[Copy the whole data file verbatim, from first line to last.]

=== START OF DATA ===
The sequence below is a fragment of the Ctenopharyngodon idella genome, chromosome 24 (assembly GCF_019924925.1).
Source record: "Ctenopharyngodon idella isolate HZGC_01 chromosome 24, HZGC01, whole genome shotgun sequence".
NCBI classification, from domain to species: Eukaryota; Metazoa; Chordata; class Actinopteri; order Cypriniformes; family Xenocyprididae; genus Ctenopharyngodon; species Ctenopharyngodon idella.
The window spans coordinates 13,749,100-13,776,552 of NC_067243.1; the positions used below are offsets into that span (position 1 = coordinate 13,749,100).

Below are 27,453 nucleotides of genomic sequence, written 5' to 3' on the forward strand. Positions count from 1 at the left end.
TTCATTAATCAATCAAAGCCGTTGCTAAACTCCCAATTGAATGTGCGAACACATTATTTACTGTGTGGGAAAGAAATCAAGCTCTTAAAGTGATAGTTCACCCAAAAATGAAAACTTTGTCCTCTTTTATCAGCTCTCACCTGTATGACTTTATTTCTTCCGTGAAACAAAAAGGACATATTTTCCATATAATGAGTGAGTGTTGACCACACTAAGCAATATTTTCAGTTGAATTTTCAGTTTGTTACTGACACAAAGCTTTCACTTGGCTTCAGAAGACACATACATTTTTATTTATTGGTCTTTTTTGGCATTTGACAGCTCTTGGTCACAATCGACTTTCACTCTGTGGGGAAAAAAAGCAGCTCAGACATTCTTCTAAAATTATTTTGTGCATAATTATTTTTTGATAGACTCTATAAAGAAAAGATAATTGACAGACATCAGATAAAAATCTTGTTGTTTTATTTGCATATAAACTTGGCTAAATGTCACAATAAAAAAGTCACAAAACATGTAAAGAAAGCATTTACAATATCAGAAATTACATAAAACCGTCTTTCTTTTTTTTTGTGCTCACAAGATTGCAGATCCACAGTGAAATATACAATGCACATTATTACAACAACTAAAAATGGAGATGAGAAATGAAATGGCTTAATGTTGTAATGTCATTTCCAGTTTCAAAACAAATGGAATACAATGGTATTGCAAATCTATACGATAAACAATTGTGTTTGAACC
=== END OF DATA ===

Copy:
The sequence below is a fragment of the Ctenopharyngodon idella genome, chromosome 24 (assembly GCF_019924925.1).
Source record: "Ctenopharyngodon idella isolate HZGC_01 chromosome 24, HZGC01, whole genome shotgun sequence".
NCBI classification, from domain to species: Eukaryota; Metazoa; Chordata; class Actinopteri; order Cypriniformes; family Xenocyprididae; genus Ctenopharyngodon; species Ctenopharyngodon idella.
The window spans coordinates 13,749,100-13,776,552 of NC_067243.1; the positions used below are offsets into that span (position 1 = coordinate 13,749,100).

Below are 27,453 nucleotides of genomic sequence, written 5' to 3' on the forward strand. Positions count from 1 at the left end.
TTCATTAATCAATCAAAGCCGTTGCTAAACTCCCAATTGAATGTGCGAACACATTATTTACTGTGTGGGAAAGAAATCAAGCTCTTAAAGTGATAGTTCACCCAAAAATGAAAACTTTGTCCTCTTTTATCAGCTCTCACCTGTATGACTTTATTTCTTCCGTGAAACAAAAAGGACATATTTTCCATATAATGAGTGAGTGTTGACCACACTAAGCAATATTTTCAGTTGAATTTTCAGTTTGTTACTGACACAAAGCTTTCACTTGGCTTCAGAAGACACATACATTTTTATTTATTGGTCTTTTTTGGCATTTGACAGCTCTTGGTCACAATCGACTTTCACTCTGTGGGGAAAAAAAGCAGCTCAGACATTCTTCTAAAATTATTTTGTGCATAATTATTTTTTGATAGACTCTATAAAGAAAAGATAATTGACAGACATCAGATAAAAATCTTGTTGTTTTATTTGCATATAAACTTGGCTAAATGTCACAATAAAAAAGTCACAAAACATGTAAAGAAAGCATTTACAATATCAGAAATTACATAAAACCGTCTTTCTTTTTTTTTGTGCTCACAAGATTGCAGATCCACAGTGAAATATACAATGCACATTATTACAACAACTAAAAATGGAGATGAGAAATGAAATGGCTTAATGTTGTAATGTCATTTCCAGTTTCAAAACAAATGGAATACAATGGTATTGCAAATCTATACGATAAACAATTGTGTTTGAACC